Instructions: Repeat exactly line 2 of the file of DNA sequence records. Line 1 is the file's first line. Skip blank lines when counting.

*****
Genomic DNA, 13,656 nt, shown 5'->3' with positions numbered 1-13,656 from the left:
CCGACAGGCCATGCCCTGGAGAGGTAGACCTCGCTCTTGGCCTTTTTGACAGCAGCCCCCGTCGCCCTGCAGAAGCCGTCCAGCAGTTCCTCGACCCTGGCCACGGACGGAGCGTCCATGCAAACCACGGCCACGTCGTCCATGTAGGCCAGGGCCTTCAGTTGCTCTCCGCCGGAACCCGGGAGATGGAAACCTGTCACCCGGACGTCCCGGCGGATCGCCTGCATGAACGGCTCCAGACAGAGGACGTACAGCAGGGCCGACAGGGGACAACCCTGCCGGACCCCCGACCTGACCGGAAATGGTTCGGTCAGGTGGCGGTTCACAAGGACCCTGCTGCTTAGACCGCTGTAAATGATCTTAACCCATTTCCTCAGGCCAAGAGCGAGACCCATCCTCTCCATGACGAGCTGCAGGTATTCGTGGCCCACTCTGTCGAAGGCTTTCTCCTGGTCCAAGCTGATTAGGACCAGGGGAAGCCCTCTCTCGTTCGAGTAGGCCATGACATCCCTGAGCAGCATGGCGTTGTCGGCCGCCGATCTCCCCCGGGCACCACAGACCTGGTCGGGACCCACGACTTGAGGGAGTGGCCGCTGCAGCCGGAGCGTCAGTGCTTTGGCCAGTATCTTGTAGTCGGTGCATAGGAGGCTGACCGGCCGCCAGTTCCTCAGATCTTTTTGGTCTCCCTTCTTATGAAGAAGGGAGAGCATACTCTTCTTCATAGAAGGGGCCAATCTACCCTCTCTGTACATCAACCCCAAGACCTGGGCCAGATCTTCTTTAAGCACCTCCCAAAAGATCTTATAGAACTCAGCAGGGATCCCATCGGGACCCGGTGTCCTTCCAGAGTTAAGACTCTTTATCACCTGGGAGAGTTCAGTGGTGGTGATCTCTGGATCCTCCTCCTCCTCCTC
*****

CCGACAGGCCATGCCCTGGAGAGGTAGACCTCGCTCTTGGCCTTTTTGACAGCAGCCCCCGTCGCCCTGCAGAAGCCGTCCAGCAGTTCCTCGACCCTGGCCACGGACGGAGCGTCCATGCAAACCACGGCCACGTCGTCCATGTAGGCCAGGGCCTTCAGTTGCTCTCCGCCGGAACCCGGGAGATGGAAACCTGTCACCCGGACGTCCCGGCGGATCGCCTGCATGAACGGCTCCAGACAGAGGACGTACAGCAGGGCCGACAGGGGACAACCCTGCCGGACCCCCGACCTGACCGGAAATGGTTCGGTCAGGTGGCGGTTCACAAGGACCCTGCTGCTTAGACCGCTGTAAATGATCTTAACCCATTTCCTCAGGCCAAGAGCGAGACCCATCCTCTCCATGACGAGCTGCAGGTATTCGTGGCCCACTCTGTCGAAGGCTTTCTCCTGGTCCAAGCTGATTAGGACCAGGGGAAGCCCTCTCTCGTTCGAGTAGGCCATGACATCCCTGAGCAGCATGGCGTTGTCGGCCGCCGATCTCCCCCGGGCACCACAGACCTGGTCGGGACCCACGACTTGAGGGAGTGGCCGCTGCAGCCGGAGCGTCAGTGCTTTGGCCAGTATCTTGTAGTCGGTGCATAGGAGGCTGACCGGCCGCCAGTTCCTCAGATCTTTTTGGTCTCCCTTCTTATGAAGAAGGGAGAGCATACTCTTCTTCATAGAAGGGGCCAATCTACCCTCTCTGTACATCAACCCCAAGACCTGGGCCAGATCTTCTTTAAGCACCTCCCAAAAGATCTTATAGAACTCAGCAGGGATCCCATCGGGACCCGGTGTCCTTCCAGAGTTAAGACTCTTTATCACCTGGGAGAGTTCAGTGGTGGTGATCTCTGGATCCTCCTCCTCCTCCTC